Suppose that $C\subset\mathbb P^2$ is an irreducible projective curve over $\mathbb C$ such that the normalization morphism $\bar C\to C$ is unramified (i.e., the induced morphism $\bar C\to\mathbb P^2$ is an immersion). Could you help me with examples of curves with this property for which $\pi_1(\mathbb P^2-C)$ is not commutative?

Thank you in advance.

  • $\begingroup$ I think that quartic with 3 cusps has fundamental group of complement dihedral of order 12. Also brief sketch with van Kampen suggests to me that (...almost) any curve with as many cusps as genus of normalisation should have the group in qusetion infinite nonabelian; but there's still a problem is to find such curves (it may as well be that three-cusp quartic is the only one?) $\endgroup$
    – Denis T
    Commented Sep 24, 2022 at 6:40
  • $\begingroup$ @DenisT If a curve has a cusp, then its normalization morphism is not unramified, so such curves don't qualify as required examples. $\endgroup$ Commented Sep 24, 2022 at 6:52
  • $\begingroup$ Oh. One should properly wake up before writing anything on the Internet. (...Cusps are unibranch, so in my simple topologist mind they have unramified normalisation, because "homeomorphisms cannot be ramified"). Am I right that you are asking for an example of immersed plane curve $C: \,q(x, y, z)$ such that its Milnor fiber $F:\, q(x, y, z) = 1$ has nontrivial $\pi_1$? For irreducible curve $\pi_1(F)$ should be equal exactly to $\pi_1(P^2 \setminus C)'$, unless I'm making some obvious mistake again. (Numerous articles by Degtyarev, Shimada and Dimca should contain multifarious examples..) $\endgroup$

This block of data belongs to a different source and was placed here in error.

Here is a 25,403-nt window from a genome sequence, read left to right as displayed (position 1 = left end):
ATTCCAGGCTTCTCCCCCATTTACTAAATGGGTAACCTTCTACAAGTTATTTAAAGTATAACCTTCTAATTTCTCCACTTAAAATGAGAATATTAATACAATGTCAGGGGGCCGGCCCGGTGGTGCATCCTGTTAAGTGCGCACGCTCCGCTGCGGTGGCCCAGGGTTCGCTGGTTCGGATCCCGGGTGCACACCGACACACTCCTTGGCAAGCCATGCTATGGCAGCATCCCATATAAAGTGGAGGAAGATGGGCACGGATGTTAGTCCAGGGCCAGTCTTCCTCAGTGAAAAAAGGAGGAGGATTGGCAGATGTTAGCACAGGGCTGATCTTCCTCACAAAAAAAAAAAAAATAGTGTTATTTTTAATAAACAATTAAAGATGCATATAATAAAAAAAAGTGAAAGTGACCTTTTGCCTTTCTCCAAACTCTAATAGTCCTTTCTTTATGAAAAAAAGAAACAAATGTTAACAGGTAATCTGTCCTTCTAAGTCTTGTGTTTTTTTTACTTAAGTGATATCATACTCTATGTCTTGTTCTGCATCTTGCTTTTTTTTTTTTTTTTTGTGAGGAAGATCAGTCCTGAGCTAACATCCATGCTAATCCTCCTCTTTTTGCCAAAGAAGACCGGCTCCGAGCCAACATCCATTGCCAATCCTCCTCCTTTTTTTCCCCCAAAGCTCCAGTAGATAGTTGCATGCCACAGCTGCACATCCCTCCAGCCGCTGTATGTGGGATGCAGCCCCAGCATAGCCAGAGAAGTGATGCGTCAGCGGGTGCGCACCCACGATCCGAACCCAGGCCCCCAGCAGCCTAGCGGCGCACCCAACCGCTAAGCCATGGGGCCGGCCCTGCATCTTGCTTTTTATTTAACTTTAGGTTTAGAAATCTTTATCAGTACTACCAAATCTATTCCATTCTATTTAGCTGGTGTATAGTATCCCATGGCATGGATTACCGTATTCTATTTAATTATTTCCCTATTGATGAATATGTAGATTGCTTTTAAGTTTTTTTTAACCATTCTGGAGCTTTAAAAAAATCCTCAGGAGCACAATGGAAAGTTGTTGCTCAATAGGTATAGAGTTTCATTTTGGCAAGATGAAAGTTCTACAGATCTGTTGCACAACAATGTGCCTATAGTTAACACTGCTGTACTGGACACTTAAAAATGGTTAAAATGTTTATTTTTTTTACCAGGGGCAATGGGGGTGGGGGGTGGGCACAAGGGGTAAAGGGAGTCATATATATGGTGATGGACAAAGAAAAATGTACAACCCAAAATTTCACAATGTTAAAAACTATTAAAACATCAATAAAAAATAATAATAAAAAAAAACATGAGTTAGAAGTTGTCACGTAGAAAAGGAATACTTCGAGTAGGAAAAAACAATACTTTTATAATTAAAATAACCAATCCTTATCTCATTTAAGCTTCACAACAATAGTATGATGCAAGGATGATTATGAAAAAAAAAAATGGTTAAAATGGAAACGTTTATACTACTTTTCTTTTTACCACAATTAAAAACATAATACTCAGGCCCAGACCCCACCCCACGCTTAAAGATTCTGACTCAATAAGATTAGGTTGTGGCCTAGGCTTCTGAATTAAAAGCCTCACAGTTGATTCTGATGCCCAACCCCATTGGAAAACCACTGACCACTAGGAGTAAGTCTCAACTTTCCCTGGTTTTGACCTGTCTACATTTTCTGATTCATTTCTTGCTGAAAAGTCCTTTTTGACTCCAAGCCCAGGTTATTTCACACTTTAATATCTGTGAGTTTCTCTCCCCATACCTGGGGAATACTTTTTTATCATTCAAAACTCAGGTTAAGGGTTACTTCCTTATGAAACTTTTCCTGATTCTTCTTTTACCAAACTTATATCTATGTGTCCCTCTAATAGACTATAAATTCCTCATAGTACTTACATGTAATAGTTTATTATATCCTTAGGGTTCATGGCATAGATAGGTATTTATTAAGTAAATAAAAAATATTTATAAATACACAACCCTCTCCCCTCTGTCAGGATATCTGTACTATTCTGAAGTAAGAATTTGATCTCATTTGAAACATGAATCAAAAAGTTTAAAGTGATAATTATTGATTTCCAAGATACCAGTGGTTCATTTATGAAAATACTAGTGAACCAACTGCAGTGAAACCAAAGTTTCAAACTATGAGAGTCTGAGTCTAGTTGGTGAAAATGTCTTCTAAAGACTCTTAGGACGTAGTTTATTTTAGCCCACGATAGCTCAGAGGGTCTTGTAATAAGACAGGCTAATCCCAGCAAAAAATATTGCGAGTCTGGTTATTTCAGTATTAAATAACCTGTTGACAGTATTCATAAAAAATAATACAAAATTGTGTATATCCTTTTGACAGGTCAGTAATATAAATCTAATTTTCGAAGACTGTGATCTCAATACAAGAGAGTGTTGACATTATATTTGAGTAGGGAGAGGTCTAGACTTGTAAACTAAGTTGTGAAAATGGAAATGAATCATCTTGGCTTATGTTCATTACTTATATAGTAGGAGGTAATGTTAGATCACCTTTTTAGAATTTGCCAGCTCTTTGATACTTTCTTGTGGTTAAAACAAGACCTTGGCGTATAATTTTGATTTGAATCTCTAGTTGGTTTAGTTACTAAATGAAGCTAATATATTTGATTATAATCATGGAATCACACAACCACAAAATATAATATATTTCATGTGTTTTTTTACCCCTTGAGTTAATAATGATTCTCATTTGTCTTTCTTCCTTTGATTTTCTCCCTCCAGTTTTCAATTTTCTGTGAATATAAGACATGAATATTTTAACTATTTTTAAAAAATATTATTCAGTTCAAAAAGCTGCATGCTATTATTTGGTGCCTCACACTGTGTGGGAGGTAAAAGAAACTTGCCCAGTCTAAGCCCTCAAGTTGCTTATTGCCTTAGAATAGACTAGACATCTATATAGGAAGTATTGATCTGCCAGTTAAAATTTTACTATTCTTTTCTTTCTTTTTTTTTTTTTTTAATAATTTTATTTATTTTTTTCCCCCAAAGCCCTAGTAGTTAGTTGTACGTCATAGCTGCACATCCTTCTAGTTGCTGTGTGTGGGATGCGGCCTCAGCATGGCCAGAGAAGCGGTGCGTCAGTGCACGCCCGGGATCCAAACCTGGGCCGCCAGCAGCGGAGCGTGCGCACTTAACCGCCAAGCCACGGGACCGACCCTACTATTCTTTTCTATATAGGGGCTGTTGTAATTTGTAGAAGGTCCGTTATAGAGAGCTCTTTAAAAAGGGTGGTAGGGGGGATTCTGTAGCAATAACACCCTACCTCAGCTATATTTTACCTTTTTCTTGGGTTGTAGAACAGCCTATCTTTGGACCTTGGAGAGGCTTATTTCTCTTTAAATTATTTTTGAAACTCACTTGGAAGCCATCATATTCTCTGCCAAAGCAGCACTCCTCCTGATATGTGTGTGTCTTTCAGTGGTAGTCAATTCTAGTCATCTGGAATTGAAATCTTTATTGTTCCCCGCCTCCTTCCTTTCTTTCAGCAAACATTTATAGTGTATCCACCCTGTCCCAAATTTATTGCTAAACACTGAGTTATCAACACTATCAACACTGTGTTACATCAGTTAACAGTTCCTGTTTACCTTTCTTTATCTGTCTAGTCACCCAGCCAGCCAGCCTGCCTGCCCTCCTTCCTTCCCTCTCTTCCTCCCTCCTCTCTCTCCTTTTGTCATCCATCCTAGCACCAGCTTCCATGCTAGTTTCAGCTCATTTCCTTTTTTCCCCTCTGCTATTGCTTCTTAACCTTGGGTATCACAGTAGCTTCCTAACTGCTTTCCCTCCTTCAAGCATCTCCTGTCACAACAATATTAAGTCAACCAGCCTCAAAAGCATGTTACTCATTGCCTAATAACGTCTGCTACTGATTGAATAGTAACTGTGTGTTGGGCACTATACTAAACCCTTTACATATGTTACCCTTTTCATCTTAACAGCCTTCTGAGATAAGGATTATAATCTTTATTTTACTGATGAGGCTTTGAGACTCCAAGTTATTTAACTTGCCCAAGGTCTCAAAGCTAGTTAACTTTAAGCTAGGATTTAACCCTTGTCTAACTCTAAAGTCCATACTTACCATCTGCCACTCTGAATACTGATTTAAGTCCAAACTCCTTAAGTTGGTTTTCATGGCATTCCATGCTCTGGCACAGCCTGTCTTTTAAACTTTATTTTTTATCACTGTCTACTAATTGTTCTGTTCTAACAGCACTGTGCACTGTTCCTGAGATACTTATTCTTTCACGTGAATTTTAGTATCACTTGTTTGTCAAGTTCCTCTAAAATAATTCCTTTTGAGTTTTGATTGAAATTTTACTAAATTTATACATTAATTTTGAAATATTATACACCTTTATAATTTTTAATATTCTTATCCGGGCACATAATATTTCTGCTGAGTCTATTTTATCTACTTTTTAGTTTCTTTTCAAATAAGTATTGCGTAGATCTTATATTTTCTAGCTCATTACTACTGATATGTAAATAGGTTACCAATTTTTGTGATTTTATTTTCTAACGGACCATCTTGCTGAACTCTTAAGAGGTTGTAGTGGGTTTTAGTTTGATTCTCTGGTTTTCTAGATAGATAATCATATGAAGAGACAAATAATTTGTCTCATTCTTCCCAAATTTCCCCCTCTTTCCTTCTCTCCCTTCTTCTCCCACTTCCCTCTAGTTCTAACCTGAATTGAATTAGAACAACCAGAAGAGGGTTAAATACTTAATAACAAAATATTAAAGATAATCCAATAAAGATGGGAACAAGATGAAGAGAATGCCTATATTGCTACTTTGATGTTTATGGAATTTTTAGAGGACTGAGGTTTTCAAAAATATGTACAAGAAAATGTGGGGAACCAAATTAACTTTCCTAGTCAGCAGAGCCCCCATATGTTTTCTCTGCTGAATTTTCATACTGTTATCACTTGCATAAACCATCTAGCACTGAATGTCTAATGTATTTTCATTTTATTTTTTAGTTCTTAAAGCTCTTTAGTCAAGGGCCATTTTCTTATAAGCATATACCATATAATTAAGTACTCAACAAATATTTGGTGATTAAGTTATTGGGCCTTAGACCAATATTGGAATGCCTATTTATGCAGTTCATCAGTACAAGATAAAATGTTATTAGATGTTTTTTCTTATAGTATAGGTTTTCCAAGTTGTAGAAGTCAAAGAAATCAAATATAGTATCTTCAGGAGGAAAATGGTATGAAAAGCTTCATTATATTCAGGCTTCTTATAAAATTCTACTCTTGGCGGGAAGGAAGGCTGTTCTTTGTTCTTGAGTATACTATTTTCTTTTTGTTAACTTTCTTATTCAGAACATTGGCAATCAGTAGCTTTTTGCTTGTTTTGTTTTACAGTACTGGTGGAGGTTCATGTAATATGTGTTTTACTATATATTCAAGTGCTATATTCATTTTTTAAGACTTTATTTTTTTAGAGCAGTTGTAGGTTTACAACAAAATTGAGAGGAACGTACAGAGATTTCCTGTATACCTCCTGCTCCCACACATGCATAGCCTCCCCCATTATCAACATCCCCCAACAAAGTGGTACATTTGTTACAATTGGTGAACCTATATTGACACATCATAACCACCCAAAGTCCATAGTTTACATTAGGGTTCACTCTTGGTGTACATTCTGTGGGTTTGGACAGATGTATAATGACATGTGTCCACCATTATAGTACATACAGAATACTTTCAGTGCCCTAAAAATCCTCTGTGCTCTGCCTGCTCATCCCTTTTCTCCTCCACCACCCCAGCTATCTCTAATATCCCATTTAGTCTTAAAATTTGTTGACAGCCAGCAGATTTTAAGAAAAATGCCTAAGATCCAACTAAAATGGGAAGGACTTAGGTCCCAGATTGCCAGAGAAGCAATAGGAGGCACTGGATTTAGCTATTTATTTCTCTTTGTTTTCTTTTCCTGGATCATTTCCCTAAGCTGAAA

– Denis T
    Commented Sep 24, 2022 at 8:18
  • $\begingroup$ @DenisT Thank you, I will look up ther papers. $\endgroup$ Commented Sep 24, 2022 at 9:09
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    $\begingroup$ @JasonStarr It is, yes, but it does not tell us much about global fundamental groups. For example, if $C$ is a quartic with one simple triple point (that is formally isomorphic to the union of three concurrent lines), then $\pi_1$ of its complement is abelian. $\endgroup$ Commented Sep 24, 2022 at 13:21


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